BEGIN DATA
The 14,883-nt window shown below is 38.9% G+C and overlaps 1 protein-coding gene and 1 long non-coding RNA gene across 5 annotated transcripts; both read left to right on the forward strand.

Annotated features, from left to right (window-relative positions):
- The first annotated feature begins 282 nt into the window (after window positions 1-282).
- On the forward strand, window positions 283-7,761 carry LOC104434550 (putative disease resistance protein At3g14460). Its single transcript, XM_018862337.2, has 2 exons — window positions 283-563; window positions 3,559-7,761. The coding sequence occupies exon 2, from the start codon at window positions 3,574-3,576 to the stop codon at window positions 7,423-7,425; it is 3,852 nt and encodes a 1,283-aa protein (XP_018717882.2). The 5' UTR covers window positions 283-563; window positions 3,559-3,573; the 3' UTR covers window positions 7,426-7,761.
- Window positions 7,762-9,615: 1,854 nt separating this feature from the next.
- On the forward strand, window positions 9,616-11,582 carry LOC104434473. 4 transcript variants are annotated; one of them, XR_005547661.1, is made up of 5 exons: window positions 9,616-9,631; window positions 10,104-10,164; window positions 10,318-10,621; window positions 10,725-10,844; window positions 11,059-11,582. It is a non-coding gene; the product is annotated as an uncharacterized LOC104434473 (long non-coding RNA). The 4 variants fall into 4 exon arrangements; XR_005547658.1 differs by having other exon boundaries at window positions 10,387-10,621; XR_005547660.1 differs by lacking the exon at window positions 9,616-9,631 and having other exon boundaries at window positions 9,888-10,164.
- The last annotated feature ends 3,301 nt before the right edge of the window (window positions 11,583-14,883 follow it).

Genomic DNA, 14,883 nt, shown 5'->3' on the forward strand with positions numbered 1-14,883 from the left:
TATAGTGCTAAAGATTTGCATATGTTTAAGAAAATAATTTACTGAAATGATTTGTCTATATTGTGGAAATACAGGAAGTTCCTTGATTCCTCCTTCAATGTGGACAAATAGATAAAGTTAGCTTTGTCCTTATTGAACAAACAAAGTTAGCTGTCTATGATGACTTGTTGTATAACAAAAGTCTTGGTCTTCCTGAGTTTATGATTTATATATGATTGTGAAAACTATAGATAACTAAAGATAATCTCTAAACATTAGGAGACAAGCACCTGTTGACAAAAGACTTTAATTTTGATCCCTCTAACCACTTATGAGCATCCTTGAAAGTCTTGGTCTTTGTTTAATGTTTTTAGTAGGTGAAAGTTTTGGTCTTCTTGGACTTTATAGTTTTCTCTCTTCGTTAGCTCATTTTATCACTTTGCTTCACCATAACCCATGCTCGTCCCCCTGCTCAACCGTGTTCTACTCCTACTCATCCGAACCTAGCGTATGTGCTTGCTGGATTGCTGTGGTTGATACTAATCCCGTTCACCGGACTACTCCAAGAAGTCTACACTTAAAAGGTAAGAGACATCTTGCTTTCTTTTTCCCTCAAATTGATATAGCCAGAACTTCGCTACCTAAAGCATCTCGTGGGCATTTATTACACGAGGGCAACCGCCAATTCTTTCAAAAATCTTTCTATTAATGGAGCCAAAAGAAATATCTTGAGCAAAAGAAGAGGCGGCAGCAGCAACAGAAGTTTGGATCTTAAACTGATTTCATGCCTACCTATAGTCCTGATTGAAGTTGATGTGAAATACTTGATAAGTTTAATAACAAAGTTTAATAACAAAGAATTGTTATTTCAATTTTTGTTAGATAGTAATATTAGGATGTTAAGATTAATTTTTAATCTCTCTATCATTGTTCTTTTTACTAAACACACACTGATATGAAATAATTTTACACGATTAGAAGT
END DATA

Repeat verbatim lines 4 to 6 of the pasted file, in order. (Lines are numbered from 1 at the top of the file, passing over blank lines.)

- On the forward strand, window positions 283-7,761 carry LOC104434550 (putative disease resistance protein At3g14460). Its single transcript, XM_018862337.2, has 2 exons — window positions 283-563; window positions 3,559-7,761. The coding sequence occupies exon 2, from the start codon at window positions 3,574-3,576 to the stop codon at window positions 7,423-7,425; it is 3,852 nt and encodes a 1,283-aa protein (XP_018717882.2). The 5' UTR covers window positions 283-563; window positions 3,559-3,573; the 3' UTR covers window positions 7,426-7,761.
- Window positions 7,762-9,615: 1,854 nt separating this feature from the next.
- On the forward strand, window positions 9,616-11,582 carry LOC104434473. 4 transcript variants are annotated; one of them, XR_005547661.1, is made up of 5 exons: window positions 9,616-9,631; window positions 10,104-10,164; window positions 10,318-10,621; window positions 10,725-10,844; window positions 11,059-11,582. It is a non-coding gene; the product is annotated as an uncharacterized LOC104434473 (long non-coding RNA). The 4 variants fall into 4 exon arrangements; XR_005547658.1 differs by having other exon boundaries at window positions 10,387-10,621; XR_005547660.1 differs by lacking the exon at window positions 9,616-9,631 and having other exon boundaries at window positions 9,888-10,164.